A few years later, I was expecting my son. This pregnancy was anything but easy and because of the Crohn’s, had become very dangerous. After serious complications including a surgery at 34 weeks gestation to remove part of my intestines that had perforated, my son came into the world one week following that surgery. He was tiny and struggled at first. The first surgery and subsequent emergency C-section took a toll on us both and my organs began to fail. The doctors left the operating room after delivery to tell my family they didn’t expect me to make it, but my son had improved and was doing well. God turned the situation around. When I had moments to live, a new physician came in and discovered the serious mistake the anesthetist had made and by the grace of God, my son and I survived. He too is healthy, beautiful, smart, and chasing after God’s dreams for his life. God is good.
Two years later, my Dad fell ill, a result of depression and physical deterioration following my Mom’s death. Though he’d tried, he just couldn’t move on and find a new normal. I discovered Dad at his home, gray and confused, and when the ambulance took him to the hospital that day, things would never be the same. Following time in the hospital, then a nursing home, and eventually back to his home with round-the-clock care by my siblings and I at night and a hired nurse during the day, my Dad passed away quietly at home one early August morning with us all by his side, eight years to the month after Mom went to Heaven. Though it was heartbreaking and strenuous caring for Dad, those final weeks were so precious. Though his body failed, his mind remind sharp until his last few days. My daughter, then 6, talked his ear off and he patiently listened with great interest. We watched old movies together and shared ice cream, all within the confines of the living room which now served as his bedroom. Those moments where his wit and goofy sense of humor remained strong, were gifts. Dad is in Heaven. God is good.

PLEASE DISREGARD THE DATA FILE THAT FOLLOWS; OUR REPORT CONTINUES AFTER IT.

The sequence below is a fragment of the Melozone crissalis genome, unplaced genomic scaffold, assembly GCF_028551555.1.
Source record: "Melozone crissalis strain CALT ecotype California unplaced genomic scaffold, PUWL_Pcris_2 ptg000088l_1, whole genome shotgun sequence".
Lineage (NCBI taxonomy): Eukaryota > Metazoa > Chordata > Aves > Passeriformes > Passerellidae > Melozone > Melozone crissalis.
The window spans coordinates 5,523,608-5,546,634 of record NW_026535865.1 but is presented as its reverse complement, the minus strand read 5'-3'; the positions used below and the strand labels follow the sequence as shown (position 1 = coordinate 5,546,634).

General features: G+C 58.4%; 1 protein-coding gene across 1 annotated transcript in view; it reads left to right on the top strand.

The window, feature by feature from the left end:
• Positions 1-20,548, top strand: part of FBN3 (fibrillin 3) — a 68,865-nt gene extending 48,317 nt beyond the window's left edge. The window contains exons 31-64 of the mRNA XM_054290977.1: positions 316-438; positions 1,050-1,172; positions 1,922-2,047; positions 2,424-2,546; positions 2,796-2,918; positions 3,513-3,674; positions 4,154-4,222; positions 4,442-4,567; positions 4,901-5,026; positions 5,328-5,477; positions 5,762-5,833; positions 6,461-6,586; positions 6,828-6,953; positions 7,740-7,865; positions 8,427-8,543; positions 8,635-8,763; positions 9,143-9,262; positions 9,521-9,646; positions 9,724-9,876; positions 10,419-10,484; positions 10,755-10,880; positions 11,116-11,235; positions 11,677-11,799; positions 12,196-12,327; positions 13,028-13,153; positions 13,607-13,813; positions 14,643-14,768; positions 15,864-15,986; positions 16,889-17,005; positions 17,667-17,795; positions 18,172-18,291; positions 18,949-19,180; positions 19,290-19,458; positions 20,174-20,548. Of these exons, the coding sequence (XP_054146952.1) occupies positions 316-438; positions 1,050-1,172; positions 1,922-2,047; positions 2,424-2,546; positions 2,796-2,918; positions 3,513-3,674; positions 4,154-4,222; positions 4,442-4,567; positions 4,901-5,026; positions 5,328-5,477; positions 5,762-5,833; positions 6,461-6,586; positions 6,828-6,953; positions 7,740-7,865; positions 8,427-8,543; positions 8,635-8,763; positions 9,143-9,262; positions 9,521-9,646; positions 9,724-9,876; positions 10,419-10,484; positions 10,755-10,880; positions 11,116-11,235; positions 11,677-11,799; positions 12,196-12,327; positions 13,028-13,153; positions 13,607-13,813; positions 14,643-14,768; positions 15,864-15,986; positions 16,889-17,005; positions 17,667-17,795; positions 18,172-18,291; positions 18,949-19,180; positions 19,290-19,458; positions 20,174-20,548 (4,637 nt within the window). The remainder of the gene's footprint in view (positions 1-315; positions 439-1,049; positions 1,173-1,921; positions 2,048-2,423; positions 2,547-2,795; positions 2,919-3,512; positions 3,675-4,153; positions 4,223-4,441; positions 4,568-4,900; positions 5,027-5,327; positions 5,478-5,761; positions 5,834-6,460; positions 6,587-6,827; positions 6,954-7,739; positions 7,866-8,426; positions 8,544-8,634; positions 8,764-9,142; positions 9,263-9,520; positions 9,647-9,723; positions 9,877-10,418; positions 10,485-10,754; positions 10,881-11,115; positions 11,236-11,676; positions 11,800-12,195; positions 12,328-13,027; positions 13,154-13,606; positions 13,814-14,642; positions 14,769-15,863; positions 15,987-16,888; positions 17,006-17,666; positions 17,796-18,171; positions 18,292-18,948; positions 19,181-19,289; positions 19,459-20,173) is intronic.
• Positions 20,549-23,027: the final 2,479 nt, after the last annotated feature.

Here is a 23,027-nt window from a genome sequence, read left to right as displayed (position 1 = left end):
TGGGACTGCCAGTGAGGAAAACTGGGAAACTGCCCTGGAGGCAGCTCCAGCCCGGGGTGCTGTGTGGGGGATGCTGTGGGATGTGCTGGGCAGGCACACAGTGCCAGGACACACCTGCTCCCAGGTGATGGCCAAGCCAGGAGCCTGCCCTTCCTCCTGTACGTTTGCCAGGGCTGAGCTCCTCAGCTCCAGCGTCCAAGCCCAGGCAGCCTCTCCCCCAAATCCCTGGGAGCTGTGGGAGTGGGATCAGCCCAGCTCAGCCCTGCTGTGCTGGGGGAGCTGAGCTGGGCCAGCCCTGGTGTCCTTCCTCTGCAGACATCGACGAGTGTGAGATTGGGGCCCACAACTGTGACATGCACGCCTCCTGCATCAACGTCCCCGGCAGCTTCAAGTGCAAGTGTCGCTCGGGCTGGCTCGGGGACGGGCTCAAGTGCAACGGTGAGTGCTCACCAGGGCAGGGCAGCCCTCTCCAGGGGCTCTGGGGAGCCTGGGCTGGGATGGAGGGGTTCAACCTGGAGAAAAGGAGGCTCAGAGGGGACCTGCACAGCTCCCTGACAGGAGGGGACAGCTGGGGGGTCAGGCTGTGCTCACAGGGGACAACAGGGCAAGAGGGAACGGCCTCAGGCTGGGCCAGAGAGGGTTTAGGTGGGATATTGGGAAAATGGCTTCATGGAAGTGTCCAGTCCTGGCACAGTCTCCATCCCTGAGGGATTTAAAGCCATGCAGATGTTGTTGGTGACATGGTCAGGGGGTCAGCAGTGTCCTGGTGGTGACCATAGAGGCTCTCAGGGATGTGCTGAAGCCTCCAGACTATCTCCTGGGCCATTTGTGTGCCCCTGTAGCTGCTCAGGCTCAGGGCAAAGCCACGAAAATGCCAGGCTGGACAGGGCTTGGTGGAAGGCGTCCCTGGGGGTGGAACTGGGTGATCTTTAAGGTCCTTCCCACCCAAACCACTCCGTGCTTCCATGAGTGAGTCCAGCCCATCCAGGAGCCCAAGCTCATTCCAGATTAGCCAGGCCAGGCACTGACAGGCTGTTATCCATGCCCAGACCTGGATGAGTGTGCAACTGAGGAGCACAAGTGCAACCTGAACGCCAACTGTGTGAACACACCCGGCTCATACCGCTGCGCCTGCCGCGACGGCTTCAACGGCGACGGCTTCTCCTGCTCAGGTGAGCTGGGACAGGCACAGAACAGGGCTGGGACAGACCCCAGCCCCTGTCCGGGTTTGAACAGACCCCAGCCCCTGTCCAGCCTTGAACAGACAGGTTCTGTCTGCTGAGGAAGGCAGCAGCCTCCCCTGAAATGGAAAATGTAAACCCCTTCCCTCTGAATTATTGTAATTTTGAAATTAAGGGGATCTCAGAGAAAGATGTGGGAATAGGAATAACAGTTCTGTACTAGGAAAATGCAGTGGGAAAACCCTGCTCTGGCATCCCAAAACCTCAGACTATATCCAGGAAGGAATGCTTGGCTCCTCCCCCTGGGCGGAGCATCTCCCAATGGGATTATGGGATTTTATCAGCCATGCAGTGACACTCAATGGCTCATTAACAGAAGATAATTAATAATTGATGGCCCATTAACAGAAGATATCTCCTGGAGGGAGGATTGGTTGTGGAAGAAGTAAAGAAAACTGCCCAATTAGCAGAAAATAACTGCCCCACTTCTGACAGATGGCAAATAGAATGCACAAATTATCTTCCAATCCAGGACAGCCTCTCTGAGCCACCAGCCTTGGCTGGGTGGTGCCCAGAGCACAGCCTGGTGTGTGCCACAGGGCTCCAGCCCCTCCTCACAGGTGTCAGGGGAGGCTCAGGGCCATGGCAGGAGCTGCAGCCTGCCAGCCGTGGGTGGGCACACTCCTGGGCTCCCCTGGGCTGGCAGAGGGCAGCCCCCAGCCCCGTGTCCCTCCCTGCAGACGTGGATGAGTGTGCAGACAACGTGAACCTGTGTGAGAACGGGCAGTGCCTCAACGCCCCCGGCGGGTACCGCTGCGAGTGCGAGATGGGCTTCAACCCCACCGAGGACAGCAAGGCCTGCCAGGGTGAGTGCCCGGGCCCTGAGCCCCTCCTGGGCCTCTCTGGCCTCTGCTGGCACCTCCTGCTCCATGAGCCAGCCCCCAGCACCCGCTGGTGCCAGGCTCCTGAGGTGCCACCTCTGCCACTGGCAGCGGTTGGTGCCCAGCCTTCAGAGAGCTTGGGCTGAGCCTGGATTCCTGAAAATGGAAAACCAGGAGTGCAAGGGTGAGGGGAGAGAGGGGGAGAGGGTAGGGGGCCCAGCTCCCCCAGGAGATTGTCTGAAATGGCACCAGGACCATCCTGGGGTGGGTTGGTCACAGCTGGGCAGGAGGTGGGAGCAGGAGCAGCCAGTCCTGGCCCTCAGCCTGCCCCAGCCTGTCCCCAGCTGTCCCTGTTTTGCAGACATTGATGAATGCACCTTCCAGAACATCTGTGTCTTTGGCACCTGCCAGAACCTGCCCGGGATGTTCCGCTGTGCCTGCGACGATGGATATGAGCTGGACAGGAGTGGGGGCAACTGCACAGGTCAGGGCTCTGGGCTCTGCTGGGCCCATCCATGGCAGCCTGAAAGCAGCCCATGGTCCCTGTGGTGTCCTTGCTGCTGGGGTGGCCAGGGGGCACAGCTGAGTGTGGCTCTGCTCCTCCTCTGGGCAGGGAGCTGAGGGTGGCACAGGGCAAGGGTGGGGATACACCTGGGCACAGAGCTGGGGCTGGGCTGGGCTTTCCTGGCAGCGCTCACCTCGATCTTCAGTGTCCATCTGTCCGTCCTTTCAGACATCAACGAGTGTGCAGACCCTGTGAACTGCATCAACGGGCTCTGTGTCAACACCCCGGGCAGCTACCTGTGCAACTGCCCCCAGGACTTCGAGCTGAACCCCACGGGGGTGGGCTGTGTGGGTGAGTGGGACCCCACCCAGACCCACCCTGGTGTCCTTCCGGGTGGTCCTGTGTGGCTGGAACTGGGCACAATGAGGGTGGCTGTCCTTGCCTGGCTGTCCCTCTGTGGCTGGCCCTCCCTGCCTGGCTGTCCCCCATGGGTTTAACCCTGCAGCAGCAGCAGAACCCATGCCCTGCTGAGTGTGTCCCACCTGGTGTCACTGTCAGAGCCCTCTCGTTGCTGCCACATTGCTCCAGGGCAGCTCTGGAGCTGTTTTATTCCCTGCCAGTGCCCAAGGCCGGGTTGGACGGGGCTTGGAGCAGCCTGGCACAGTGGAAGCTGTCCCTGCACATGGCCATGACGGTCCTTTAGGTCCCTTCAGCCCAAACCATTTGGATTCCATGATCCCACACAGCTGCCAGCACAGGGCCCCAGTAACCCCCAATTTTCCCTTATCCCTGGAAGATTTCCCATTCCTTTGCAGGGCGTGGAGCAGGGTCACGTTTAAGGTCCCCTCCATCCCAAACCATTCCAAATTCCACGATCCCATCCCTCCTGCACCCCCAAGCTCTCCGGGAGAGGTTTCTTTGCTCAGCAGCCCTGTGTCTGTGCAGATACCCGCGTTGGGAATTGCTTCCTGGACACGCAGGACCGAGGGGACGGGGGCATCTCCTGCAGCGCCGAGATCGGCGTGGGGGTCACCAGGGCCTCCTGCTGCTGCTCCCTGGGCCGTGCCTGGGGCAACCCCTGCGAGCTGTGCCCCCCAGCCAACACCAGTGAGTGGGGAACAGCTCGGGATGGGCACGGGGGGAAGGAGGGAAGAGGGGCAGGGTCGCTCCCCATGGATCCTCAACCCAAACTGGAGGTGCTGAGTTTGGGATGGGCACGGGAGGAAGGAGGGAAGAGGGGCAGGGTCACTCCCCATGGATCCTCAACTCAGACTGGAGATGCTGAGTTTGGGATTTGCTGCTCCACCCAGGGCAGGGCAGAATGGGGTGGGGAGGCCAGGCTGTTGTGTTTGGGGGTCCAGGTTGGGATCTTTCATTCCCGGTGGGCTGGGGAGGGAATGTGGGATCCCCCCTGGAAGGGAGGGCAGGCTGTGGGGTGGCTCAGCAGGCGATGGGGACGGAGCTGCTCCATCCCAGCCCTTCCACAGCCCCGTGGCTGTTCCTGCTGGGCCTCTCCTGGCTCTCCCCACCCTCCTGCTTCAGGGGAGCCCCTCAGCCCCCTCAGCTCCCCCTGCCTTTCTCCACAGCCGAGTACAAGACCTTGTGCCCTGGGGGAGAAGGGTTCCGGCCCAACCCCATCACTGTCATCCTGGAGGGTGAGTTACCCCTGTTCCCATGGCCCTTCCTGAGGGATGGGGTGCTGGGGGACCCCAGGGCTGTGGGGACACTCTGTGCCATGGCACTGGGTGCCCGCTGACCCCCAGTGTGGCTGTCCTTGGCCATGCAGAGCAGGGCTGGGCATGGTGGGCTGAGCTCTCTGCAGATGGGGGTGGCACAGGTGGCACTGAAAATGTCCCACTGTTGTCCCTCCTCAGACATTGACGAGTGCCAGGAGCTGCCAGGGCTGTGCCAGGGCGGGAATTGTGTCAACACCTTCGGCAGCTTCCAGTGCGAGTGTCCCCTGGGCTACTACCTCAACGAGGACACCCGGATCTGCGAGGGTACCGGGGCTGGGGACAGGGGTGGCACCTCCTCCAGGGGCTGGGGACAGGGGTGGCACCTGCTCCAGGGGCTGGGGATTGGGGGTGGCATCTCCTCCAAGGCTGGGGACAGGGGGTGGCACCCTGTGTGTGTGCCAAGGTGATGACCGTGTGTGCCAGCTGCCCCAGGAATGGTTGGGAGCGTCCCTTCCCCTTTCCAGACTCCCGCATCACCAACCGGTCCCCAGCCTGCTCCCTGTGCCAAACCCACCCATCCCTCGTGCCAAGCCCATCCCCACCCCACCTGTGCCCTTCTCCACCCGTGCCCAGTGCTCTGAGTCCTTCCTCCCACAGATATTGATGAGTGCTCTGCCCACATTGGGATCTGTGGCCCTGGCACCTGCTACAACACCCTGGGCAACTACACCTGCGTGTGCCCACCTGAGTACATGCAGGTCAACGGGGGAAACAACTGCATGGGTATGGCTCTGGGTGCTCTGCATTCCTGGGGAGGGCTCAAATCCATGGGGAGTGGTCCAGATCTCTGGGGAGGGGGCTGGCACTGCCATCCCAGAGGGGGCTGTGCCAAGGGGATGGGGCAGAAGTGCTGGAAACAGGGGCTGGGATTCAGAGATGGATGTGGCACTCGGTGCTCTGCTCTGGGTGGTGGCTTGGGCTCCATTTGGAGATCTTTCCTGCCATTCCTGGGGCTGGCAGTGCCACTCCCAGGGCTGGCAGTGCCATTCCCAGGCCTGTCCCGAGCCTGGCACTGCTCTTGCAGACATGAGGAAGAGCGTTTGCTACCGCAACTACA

Times weren’t easy in between these years and points on my timeline. I was in a marriage that waxed and waned, went from love to abuse, confusion, and pain. My then-husband suffered from private pain and certain mental illness though he refused to seek help. It threatened his pride. As long as he could remain pristine in public, keep a good job and a better reputation, look pure at church and professional at work, he could manage. Never mind the havoc he wrecked at home. Despite my devotion and prayers, my belief God would change him, my love and commitment, my insistence that “this time” he’d see the light, he never did. And at 40, I was a widow to suicide. He had rebuked all help. Refused all support. Believed the lies of the enemy. He took his life and thus, left ours. My children and I, though left with questions and pain, are healing. Life is better. I have found my kinsman redeemer…a man who loves God first and then me, who loves my children just as surely as if they shared his DNA. God is good.
So you see, life isn’t easy. When I look back, it’s exhausting. It’s sad. It’s been difficult and my timeline has been splattered with pain, tears, and triumph. Defining moments where I could have said “to heck with it” and walked away from my faith, railed at the skies. But God is good. He held us close. We love Him still and He loves us more. We are well. We are happy. Life is beautiful. And God is good.
We all have a story and what I’ve told you is just a portion of mine, mere chapters. Important ones to be sure. Some are painful and some are absolutely precious. I look ever forward to the chapters God will write for me and my children, the beauty on the pages ahead. God is good.
Melanie Pickett is a writer and blogger and is currently completing her first nonfiction book. She has battled Crohn’s disease and complications, has a now-healthy son who was born prematurely under challenging circumstances, and survived a 15-year abusive marriage and her first husband’s mental illness and eventual suicide. A wife and mother of two, she loves Red Wings hockey, working out, reading, playing piano, and traveling adventures.